Each year I write a speculative commencement address on the off-chance that some art and design school, somewhere in the world, might invite me to speak as a last-minute replacement for a no-show. So far, there've been no requests for 2021, but you never know who has double-booked. The following text continues my tradition (and for those interested, it is free).
Greetings, Class of 2021.
You’ve all heard the refrain: "This has been an unprecedented year."
So, here we are—it's the second graduation season since COVID-19 began and we're sitting in front of our Retina screens, either in self-isolation or among self-selected pods, watching ersatz commencement ceremonies.
Instead of caps and gowns, you’ve had to wear personal protective equipment (PPE). Instead of receiving your diplomas on a stage before your family and friends, you’ve been reduced to a Zoom rectangle, YouTube video or both. You’ve endured as many restrictions as are allowable and mandated by law. You’ve been designated more or less too young or unessential, and therefore many of you are late in getting your vaccinations—if you’re eligible at all. You’ve been unable to socialize or celebrate with a full cohort of your classmates, and you’ve been inconvenienced by early bird and night-owl time zone vagaries.
It’s been a bumpy road. But you’ve made it through.
You can take solace in the realization that you’re not alone. Everyone is in the same boat—the good ship Coronavirus. For some it has been a very rough voyage, while for others it’s been a smooth cruise. Those who’ve tragically lost loved ones deserve so much more than sympathy. Those left unscathed should be more than grateful.
Actually, no one is totally unscathed. The truth is working remotely is no picnic. Many of you suffer from functional to paralytic degrees of PTSD; others have used the crisis to create entrepreneurial opportunities. The pandemic demanded more innovative design practice and strategic thinking than ever before—whether creating viable life-enhancing alternatives or pursuing expressive personal ventures.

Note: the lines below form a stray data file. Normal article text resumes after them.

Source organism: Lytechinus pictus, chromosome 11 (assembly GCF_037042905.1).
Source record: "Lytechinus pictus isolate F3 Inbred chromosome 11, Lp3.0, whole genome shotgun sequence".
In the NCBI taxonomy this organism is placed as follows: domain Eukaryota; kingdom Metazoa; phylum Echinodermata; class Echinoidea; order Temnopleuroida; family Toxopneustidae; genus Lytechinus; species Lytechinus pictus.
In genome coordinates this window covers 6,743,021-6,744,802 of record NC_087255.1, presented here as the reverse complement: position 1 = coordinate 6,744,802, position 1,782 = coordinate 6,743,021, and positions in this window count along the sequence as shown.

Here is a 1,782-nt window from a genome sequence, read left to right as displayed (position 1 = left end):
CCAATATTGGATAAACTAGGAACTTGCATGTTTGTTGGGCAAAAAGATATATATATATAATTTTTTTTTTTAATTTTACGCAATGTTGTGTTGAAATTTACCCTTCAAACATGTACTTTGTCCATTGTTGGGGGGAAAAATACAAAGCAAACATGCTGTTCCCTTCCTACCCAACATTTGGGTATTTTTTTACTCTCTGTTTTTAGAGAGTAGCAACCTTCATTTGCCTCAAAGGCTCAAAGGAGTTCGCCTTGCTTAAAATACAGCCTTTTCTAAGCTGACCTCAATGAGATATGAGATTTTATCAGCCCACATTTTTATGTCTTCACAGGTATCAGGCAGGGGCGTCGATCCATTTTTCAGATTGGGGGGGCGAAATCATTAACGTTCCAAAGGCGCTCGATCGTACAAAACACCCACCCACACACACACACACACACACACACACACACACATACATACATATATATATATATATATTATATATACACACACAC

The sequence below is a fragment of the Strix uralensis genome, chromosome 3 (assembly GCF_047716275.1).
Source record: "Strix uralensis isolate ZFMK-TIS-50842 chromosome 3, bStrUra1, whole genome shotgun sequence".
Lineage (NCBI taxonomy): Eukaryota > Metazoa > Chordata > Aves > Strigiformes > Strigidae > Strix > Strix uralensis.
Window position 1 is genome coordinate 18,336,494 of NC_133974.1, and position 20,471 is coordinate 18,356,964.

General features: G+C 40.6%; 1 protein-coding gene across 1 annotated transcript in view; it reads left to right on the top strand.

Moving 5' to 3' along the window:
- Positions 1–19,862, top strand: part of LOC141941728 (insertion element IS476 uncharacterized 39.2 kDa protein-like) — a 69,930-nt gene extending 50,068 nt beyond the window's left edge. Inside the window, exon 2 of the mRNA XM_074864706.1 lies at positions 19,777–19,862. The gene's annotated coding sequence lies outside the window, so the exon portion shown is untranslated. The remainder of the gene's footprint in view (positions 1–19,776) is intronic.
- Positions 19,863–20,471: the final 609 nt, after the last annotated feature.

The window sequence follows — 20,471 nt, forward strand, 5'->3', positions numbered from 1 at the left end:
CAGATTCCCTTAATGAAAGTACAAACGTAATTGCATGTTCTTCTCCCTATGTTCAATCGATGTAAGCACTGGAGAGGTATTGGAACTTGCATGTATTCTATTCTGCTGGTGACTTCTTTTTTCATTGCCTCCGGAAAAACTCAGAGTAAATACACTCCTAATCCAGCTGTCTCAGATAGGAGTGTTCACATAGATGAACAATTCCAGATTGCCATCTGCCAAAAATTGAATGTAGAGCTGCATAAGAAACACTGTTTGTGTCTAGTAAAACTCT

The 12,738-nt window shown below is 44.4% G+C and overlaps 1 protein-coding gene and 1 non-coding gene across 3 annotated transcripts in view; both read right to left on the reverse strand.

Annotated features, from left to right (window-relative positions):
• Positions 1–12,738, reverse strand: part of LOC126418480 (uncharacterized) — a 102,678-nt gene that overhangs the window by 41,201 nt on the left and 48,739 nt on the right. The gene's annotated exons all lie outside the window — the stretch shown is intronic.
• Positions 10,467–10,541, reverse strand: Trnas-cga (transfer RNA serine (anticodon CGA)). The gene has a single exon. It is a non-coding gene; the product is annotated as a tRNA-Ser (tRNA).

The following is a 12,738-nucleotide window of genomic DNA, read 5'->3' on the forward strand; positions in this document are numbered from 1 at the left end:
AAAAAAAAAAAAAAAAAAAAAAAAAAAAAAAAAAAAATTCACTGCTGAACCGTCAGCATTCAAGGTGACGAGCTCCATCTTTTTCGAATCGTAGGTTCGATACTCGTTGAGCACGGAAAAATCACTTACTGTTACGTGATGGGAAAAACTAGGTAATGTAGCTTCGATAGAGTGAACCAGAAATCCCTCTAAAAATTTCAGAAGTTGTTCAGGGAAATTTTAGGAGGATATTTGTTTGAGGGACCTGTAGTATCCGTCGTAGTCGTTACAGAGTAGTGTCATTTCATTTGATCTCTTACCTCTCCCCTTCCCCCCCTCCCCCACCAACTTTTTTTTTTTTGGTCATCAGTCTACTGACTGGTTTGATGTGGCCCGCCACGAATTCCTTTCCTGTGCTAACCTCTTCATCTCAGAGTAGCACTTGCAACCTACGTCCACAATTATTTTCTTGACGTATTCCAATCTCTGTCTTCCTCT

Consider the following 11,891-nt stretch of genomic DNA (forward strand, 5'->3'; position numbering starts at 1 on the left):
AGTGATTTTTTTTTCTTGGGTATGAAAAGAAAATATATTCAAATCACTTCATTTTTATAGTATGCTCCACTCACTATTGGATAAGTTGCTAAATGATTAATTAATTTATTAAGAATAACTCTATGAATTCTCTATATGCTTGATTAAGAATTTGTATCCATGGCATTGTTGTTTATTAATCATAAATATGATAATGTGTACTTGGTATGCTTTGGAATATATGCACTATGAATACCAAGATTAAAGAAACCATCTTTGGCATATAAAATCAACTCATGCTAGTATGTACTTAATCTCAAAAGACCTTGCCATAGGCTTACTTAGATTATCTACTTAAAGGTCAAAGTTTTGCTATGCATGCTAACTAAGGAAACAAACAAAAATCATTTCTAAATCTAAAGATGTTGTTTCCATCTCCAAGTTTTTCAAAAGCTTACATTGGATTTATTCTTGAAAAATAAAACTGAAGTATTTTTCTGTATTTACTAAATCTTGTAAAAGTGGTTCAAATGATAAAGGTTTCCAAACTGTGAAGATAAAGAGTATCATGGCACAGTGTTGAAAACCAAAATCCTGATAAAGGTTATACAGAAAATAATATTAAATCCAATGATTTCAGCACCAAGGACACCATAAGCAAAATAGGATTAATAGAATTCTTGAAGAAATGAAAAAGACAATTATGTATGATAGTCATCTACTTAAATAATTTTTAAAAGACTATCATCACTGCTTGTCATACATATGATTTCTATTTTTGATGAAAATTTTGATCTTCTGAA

Some of you engaged in public service while others followed the individual muse. Rather than limit your employment opportunities (and despite the high unemployment rates in many other industries and crafts), designers have been needed to solve unforeseen problems. Whether designing cautionary posters or information graphics, or conceiving novel ways to socially commune, designers are called upon to help relieve a bombardment of travails imposed upon us by Corona and its nasty variants.
This pandemic is bad but arguably history is replete with even worse man-made and natural aberrations.
Look at the upside: Less traffic begat less pollution (plant life is so much greener this spring). Wearing face masks reduced the spread of various airborne illnesses (colds and flu). Quarantine gave a legitimate excuse for not meeting up with anyone you didn’t want to see. You were the master of your own domain (even if it was a cramped dorm room). Stress was distributed in a more equal manner. And Diversity, Equity and Inclusion (DEI) was brought to the fore in many institutions where inequality, abuse and racism were taken for granted as SOP.